Zero-Waste Mine Reclamation: Coal + Steel + Human Wastes = Soil

by Zoe Dilles

Coal has seen a worldwide growth in production in recent decades despite health as well as environmental concerns as coal combustion is cited as the primary CO2 atmospheric source. In this age anthropogenic climate change, air emissions often overshadow the threats posed coalmine waste rock, which has far-reaching ecological effects from its metal and acid contents. Mixes of coal waste rock with other substances to balance the concentration of nutrients and minerals can order to promote plant growth. Fabricated soils have the potential to reduce landfill disposal as well as mitigate the issues attendant to reclamation reliant on borrowed soils, often leading to deforestation and hydrologic changes. Continue reading

Determinants of Technology Innovation in the Transportation Sector: Oil Endowments

by Russell Salazar

The development of energy-efficient technologies is becoming increasingly necessary in a warming world. How can countries encourage firms and individuals to innovate more eco-friendly technologies in an effective manner? Kim (2014) takes a closer look at the socio-economic motivators for the development of energy-efficient technologies, with a primary focus on the transportation sector. The study presents empirical evidence to support the claim that smaller oil endowments result in a greater incentive for the development of more eco-friendly vehicles and energy-efficient designs. These findings, combined with explanations from related economic theory, provide insight into potential sustainability schemes for policy makers around the world. Continue reading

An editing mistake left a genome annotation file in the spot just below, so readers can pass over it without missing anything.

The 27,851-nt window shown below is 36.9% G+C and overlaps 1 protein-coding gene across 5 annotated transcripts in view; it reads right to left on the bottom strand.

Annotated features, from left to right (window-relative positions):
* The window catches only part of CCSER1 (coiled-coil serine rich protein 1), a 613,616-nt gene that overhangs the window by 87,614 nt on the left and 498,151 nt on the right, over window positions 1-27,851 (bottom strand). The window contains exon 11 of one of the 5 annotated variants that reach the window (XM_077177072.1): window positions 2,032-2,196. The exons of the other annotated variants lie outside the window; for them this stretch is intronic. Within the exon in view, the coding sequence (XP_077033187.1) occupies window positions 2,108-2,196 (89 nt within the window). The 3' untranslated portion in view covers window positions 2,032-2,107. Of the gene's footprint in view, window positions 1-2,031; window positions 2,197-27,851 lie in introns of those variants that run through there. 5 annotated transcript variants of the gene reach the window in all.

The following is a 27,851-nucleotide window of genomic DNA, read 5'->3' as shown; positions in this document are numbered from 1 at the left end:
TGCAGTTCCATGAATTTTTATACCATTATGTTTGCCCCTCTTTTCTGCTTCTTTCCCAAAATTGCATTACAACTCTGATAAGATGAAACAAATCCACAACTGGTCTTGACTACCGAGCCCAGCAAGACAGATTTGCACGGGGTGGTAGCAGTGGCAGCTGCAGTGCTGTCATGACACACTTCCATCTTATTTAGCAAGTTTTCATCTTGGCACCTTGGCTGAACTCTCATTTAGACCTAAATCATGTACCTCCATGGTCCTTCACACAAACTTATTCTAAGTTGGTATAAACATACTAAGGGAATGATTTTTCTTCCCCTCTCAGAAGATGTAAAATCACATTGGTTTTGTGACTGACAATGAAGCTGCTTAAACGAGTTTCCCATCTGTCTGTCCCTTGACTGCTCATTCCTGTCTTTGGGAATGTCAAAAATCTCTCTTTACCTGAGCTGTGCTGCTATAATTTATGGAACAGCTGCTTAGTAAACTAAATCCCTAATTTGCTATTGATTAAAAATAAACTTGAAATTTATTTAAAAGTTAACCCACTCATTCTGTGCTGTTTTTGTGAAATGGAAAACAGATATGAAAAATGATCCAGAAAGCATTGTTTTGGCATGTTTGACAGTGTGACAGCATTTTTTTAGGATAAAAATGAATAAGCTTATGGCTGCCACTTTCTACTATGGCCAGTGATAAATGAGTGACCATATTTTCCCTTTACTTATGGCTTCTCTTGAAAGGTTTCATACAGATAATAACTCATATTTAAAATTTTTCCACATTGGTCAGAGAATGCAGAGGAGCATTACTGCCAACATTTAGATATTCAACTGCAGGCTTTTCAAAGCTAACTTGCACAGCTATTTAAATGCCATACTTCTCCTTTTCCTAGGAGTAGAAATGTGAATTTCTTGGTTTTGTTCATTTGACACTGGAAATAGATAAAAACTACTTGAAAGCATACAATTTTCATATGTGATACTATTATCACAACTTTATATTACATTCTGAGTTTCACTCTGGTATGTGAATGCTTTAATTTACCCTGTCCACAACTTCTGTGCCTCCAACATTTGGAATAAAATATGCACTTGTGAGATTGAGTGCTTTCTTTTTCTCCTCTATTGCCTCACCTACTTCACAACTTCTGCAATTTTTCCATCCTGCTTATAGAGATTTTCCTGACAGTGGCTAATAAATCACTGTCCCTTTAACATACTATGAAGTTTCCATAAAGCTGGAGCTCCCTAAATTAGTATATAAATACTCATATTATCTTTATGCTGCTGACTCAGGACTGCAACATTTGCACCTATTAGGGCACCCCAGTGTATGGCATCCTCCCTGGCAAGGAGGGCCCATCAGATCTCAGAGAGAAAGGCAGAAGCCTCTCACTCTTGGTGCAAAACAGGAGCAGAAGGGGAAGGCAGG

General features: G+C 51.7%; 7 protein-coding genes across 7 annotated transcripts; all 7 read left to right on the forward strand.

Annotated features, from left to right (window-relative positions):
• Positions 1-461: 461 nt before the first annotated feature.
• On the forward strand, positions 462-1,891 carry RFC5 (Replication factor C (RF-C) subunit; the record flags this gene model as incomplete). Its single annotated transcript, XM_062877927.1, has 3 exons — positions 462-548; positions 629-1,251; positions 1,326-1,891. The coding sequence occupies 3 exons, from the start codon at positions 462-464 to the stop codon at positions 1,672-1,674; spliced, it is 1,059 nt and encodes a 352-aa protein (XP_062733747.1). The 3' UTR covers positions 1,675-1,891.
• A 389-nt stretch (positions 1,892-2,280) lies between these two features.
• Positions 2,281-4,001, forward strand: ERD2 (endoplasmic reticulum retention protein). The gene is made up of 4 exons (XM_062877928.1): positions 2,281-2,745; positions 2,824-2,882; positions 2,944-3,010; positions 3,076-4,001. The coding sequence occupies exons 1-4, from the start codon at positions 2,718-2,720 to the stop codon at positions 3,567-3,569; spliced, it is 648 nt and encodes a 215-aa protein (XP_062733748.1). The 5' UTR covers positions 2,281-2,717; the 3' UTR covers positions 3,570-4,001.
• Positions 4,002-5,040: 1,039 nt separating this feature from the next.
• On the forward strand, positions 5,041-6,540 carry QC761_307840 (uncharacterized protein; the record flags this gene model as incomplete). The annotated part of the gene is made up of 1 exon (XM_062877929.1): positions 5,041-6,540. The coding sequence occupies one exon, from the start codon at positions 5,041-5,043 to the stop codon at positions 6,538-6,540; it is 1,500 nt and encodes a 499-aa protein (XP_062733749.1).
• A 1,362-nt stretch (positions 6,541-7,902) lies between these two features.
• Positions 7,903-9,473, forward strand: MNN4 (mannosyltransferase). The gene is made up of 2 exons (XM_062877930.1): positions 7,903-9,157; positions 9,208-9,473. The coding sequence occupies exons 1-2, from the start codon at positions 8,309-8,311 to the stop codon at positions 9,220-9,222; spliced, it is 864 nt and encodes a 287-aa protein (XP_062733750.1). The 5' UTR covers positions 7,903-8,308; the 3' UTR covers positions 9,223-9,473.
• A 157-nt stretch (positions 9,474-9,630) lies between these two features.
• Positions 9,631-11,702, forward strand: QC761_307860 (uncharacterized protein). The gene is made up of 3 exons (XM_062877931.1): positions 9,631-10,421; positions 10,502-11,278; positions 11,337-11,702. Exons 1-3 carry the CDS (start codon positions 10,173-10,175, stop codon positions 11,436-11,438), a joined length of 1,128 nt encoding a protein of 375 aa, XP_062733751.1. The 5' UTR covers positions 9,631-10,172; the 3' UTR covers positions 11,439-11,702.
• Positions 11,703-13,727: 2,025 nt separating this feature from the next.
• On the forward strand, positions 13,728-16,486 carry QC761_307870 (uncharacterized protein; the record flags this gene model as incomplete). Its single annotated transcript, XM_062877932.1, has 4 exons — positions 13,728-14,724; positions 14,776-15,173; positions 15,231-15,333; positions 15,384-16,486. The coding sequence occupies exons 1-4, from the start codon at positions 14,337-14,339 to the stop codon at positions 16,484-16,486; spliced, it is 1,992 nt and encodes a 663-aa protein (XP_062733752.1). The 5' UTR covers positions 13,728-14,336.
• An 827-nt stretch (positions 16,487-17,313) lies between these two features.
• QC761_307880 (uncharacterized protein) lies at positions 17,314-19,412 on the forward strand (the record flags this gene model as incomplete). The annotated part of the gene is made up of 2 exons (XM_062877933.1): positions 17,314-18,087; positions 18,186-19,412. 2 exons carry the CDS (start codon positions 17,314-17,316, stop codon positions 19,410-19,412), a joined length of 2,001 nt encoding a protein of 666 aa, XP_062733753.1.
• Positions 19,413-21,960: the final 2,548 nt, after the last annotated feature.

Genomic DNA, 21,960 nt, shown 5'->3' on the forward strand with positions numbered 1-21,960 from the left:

Pollution and Politics

by Jackson Cooney

Republican senator, Mitch McConnell, of Kentucky has been pushing states to ignore President Obama’s global warming regulations. He argues that the administration’s anti-coal initiative aims to destroy America’s power generation under the pretense of protecting the climate. The EPA along with the President is requiring each state to submit a plan outlining how they are going to cut coal plant pollution. These plans will lead to the shutdown of hundreds of power plants in the Administration’s attempt to rely more heavily on renewable energy sources. As of now, 12 states have filed lawsuits in protest of this plan. However Senator McConnell has advised that the best way to fight this initiative would be to refuse to submit state plans. Continue reading

Depletion of Fossil Fuels and Climate Change

by Makari Krause